Property rights redux


Stuart Smith NVR LTE 3/2/18: Initiative will unfairly take property rights

Unfortunately it needs to be restated that the ability of vintners like Mr. Smith to make wine in this county today is a direct result of property rights that were denied to property owners in 1968. 

The purpose of the Ag Preserve was not seen at the time as simply about the protection of an agricultural industry from urban development; it was, in the words of Supervisor Jack Ferguson at the time, that the people of Napa "wish to create for themselves the environment in which they wish to live, and for future generations." 

The Watershed Initiative, likewise, is about the environment in which we, and future generations, wish to live. 

Will there be economic impacts to the Initiative? Perhaps. But they are no more predictable than were those of the 1968 decision. And unlike 50 years ago, there is much less danger that the impacts will affect current property owners like Mr. Smith. The woodlands protected by the initiative are a limit on future development, most likely undertaken by future owners. As they were in 1968, the negative implications are probably greater for the real estate industry than the wine industry. And for agricultural enterprises, now as then, dampening the real estate market is a very good thing.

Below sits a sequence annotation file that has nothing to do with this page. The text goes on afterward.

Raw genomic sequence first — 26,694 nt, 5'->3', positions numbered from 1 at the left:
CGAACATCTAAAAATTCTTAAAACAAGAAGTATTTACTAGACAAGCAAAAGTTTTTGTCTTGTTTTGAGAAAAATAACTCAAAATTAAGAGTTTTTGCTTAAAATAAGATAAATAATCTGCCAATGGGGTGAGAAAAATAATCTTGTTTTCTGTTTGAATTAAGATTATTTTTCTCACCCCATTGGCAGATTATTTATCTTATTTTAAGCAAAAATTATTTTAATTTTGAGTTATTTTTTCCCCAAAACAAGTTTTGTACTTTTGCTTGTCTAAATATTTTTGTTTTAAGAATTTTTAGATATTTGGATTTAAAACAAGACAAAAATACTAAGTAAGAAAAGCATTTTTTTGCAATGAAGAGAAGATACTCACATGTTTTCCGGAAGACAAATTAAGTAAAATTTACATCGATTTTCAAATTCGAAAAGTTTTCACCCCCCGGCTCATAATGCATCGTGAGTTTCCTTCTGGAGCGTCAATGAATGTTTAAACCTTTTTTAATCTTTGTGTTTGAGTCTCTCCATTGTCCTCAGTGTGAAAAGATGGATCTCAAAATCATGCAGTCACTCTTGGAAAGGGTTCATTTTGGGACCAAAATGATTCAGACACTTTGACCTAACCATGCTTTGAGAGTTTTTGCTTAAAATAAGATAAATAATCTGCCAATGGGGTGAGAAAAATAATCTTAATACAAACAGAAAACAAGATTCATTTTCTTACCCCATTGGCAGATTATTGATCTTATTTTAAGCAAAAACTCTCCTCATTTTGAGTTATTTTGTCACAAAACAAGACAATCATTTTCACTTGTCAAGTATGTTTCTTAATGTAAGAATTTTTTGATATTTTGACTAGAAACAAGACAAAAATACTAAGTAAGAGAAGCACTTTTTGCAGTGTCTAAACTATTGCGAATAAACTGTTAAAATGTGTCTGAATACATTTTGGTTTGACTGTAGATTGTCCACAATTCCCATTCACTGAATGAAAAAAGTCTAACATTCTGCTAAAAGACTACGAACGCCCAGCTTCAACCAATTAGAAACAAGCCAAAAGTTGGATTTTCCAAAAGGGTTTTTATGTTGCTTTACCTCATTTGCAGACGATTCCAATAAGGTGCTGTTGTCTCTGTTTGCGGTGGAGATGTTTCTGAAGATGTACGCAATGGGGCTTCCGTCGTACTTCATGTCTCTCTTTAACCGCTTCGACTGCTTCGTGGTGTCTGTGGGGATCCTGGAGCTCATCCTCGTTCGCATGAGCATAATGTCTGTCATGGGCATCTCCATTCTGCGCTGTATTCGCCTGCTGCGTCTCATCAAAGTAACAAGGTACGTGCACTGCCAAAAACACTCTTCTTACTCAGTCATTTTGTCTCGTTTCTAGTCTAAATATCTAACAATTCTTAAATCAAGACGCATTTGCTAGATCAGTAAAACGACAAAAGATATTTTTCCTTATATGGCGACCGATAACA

There may be vintners and growers sitting on undeveloped woodland that they had always hoped some day to plant or sell off to some plutocrat or corporation. They can console themselves with the increased value of their existing vineyards. There are probably those that see this as an infringement on their ability to expand their wine production - but let's face it, expanding production of wine in Napa has definitely become a secondary concern behind the expansion of wine-tasting experiences and venues. Indeed, the limited quantity of high-quality wine produced in the county is probably a major part of its success. The wine industry will remain healthy, as it is now, whether the hills are clothed in oaks or vines.

The property rights argument, as Mr. Smith presents it here, seems more a philosophical thing, an indignation that government should curtail his rights. Get over it. We live in a world of laws that proscribe our rights, and while there may be bad ones, there are also good ones, like the Ag Preserve. You may end up with a little less wealth under the Watershed Initiative - though I doubt it - but as with the Ag Preserve, Napa will be a better environment in which to live.